Date Approved


Embargo Period


Document Type


Degree Name

Doctor of Philosophy




College of Science & Mathematics


Bethany Raiff, Ph.D.

Committee Member 1

Chelsie Young, Ph.D.

Committee Member 2

Steven Brunwasser, Ph.D.

Committee Member 3

Mikhail Koffarnus, Ph.D.


COVID-19, coping strategies, alcohol use, reinforcement pathology




Psychology | Social and Behavioral Sciences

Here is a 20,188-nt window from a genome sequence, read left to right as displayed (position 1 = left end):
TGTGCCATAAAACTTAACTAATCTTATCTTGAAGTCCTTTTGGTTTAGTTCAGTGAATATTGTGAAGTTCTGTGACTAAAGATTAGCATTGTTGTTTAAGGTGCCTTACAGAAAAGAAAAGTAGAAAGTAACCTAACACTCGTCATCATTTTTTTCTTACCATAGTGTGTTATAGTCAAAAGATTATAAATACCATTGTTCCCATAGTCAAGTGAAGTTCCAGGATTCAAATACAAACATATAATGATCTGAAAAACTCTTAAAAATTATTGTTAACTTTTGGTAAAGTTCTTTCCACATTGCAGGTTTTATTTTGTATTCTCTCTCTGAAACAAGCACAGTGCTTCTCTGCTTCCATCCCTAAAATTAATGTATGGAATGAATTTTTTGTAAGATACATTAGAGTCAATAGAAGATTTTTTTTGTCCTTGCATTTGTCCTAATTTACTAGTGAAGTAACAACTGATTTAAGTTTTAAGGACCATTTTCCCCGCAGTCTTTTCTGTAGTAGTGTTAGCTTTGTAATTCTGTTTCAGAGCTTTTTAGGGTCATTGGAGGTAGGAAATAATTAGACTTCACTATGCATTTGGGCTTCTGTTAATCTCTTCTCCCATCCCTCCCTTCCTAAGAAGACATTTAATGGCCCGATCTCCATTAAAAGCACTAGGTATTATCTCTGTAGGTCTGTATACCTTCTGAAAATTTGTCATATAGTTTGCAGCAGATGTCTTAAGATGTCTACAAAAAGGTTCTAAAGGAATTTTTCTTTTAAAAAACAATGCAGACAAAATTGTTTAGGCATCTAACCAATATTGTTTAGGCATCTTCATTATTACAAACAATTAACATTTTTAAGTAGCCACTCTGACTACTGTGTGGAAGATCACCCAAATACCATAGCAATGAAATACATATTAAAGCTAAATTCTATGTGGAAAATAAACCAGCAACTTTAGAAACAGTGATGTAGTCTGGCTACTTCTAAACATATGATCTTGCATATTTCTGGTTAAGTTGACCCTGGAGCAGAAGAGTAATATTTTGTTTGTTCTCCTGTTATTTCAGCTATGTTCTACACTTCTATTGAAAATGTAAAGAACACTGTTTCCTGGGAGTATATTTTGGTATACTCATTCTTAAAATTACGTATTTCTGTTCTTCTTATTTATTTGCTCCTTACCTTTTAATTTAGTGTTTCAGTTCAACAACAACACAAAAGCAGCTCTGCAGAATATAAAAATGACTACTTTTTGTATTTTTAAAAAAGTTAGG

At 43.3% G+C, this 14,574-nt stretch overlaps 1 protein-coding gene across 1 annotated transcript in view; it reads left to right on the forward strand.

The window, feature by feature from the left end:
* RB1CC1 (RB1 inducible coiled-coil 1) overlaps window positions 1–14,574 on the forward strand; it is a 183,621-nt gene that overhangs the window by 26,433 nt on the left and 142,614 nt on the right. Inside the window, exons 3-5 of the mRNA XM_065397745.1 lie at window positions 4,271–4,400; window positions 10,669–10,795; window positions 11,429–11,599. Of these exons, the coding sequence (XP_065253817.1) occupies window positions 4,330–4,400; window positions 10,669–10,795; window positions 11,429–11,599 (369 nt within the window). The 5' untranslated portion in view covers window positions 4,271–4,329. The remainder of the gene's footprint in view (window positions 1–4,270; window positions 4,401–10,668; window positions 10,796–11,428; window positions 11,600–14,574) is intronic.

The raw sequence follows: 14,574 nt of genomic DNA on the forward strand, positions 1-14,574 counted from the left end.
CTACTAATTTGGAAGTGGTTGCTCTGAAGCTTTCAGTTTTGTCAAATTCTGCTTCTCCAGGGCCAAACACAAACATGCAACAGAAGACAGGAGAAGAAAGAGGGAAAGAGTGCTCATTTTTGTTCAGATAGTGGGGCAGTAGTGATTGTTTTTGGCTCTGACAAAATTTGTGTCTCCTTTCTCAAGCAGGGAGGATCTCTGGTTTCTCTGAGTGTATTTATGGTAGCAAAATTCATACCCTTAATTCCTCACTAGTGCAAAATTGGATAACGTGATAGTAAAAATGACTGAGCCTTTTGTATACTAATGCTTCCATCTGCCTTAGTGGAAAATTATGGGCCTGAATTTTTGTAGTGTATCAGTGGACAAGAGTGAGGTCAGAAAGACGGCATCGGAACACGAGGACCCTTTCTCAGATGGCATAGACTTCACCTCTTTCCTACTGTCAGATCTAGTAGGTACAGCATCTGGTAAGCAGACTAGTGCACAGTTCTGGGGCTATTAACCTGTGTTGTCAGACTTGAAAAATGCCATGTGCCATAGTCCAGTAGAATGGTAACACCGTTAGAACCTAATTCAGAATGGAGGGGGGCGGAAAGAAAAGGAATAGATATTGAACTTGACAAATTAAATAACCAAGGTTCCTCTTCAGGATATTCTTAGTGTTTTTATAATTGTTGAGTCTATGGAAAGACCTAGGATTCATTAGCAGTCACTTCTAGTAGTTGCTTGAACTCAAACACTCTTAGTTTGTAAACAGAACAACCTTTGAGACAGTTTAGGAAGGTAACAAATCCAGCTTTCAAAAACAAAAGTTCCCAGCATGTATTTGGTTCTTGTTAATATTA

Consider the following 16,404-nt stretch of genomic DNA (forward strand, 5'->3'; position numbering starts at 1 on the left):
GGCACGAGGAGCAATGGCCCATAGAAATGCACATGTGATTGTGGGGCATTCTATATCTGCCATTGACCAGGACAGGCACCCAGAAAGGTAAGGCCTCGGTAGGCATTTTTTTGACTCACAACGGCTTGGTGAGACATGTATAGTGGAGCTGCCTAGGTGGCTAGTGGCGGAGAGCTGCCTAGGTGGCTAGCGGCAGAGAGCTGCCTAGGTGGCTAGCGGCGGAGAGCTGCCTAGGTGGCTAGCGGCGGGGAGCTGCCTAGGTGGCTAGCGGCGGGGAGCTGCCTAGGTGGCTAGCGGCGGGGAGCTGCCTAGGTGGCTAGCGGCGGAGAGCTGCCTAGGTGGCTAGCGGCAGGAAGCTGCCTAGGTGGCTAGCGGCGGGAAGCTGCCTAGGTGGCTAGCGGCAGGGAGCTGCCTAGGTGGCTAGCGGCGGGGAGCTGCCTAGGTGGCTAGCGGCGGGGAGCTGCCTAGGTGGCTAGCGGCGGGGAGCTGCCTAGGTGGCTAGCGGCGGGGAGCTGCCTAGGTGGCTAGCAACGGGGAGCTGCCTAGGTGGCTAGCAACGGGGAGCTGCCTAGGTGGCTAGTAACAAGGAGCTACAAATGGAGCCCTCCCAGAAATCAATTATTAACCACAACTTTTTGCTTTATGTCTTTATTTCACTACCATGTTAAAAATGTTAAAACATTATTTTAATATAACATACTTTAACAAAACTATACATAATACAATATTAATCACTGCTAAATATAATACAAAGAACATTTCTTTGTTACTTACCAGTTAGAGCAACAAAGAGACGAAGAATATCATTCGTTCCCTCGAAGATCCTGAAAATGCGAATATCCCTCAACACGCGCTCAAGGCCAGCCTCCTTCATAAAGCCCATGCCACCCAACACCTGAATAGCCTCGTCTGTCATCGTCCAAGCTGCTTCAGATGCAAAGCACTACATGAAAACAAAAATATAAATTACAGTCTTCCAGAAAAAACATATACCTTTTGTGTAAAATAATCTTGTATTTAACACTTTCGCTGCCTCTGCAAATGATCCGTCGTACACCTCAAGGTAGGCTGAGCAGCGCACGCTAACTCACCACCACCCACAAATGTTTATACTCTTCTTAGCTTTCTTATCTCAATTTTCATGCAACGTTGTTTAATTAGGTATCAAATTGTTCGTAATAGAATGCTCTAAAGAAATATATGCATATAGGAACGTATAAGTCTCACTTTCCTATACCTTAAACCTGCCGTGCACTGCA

The COVID-19 pandemic is the largest global public health challenge of this century. Concerns were raised that the rapid changes associated with daily life during the initial months of the pandemic would increase depression and alcohol use. However, changes in population-level alcohol use have been mixed. Behavioral economic theories of addiction, such as the Reinforcer Pathology (RP) model, have been proposed as well suited to identify individuals, and inform interventions, to address these concerns. However, no quantitative research has validated this claim in a sample recruited during the pandemic. The current study extended upon existing research by examining patterns of RP measures in predicting alcohol use and related outcomes from a sample (n=788) recruited from social media websites during June and July 2020. Latent profile analysis revealed that a three-profile solution provided the best fit to the data, with participants from the profile best resembling the theorized RP characteristics of high demand and delay discounting showing significantly greater alcohol consumption, alcohol use disorder symptoms, alcohol-related problems, and symptoms of alcohol use disorder than those in the other two classes. These results lend support to the RP model of addiction and potentially the use of assessment and intervention approaches based on RP principles in a context where there is restricted access to reinforcers, social and otherwise

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